Friday, July 29, 2016
Lahiri present the narrative from the points of view of Udyan, his wife Gauri, widowed after Udyan's involvement leads to his death, and Bela, their child he never knew, but the older brother Subhash remains the main focus of the story.
After finishing school, Subhash remains in Rhode Island, rarely returning to his childhood home and failing to live up to his parents' expectations. Instead, he marries Gauri to save her from her secluded live with his disapproving parents and raises his brother's daughter as his own child.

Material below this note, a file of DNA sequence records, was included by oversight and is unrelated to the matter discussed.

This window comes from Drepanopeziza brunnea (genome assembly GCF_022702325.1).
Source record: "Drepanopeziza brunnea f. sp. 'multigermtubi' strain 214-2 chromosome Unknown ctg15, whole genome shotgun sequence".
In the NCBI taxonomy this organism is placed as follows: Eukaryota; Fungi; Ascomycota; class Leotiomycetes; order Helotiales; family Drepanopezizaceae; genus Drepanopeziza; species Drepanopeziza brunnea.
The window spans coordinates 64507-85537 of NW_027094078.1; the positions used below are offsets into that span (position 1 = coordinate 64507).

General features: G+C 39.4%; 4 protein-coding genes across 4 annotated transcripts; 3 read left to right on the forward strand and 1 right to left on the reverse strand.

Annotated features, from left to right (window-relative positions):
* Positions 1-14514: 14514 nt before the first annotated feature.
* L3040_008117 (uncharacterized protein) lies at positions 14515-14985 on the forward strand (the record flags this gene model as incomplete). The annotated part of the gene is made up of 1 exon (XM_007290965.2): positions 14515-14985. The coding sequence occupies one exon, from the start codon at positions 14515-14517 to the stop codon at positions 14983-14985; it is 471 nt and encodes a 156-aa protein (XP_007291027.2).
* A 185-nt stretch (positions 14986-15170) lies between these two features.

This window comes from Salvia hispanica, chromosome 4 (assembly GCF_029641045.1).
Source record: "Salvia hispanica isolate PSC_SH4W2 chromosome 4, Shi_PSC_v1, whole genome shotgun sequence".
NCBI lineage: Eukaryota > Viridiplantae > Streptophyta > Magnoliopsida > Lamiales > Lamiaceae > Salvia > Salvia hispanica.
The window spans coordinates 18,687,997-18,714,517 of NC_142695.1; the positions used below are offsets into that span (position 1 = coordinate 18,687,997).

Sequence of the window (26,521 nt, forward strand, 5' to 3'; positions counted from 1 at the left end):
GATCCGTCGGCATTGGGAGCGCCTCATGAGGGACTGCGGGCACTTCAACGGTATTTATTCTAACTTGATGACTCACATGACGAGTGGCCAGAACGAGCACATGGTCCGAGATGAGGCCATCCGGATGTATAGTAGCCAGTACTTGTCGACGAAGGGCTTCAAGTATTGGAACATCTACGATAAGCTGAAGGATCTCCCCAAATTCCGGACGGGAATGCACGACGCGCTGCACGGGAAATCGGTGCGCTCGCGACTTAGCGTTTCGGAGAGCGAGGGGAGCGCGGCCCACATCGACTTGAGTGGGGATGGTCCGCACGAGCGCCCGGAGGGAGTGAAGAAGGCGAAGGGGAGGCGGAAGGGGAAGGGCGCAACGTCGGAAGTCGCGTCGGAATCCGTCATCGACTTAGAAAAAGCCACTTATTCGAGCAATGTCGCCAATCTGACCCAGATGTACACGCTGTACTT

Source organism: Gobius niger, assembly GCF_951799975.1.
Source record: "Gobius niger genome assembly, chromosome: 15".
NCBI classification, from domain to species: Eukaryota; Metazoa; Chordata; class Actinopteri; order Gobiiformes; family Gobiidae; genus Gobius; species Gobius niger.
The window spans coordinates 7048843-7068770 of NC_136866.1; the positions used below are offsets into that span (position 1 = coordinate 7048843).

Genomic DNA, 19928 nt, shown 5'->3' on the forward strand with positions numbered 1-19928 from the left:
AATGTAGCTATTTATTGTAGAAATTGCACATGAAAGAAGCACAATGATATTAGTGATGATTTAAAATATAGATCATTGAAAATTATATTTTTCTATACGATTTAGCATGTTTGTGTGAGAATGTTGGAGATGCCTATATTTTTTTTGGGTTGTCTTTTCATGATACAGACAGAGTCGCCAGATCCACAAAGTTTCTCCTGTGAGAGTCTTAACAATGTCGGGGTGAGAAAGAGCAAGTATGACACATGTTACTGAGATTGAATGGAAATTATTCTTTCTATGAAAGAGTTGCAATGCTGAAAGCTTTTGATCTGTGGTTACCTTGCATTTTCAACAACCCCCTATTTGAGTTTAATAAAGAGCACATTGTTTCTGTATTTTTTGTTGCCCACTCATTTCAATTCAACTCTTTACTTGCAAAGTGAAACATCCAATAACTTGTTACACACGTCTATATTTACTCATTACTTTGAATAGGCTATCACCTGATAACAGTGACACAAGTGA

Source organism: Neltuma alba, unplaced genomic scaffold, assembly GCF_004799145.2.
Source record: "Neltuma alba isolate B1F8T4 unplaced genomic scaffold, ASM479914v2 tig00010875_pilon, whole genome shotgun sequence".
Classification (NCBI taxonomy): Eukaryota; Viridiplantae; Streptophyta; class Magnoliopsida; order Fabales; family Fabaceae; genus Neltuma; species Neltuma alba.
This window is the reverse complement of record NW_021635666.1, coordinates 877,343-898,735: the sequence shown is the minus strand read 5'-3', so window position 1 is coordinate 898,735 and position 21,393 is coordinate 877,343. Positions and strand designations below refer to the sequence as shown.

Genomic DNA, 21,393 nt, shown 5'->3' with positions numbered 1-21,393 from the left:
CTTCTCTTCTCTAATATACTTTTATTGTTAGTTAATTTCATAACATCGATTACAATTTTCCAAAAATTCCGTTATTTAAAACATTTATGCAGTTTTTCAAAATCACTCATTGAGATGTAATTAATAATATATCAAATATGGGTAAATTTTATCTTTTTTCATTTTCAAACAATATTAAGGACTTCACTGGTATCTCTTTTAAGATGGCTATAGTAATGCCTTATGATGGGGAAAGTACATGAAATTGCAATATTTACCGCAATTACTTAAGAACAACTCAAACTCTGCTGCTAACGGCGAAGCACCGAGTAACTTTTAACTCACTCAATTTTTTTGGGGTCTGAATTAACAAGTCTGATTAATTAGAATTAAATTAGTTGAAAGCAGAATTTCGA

Since much of the story takes place in the United States during the Vietnam war, readers may be surprised to realize that the unrest in India at the same time failed to register on the American consciousness. Lahiri weaves a story steeped in diverse cultures, yet produces characters with universal struggles--coming to terms with disappointment in others and oneself, telling and accepting truth, finding love.
The story with its embedded flashbacks comes together like a puzzle, and despite all the personal conflict between the characters, Lahiri draws them with such shades of dark and light that readers don't have to choose sides. I found myself wishing redemption for them all.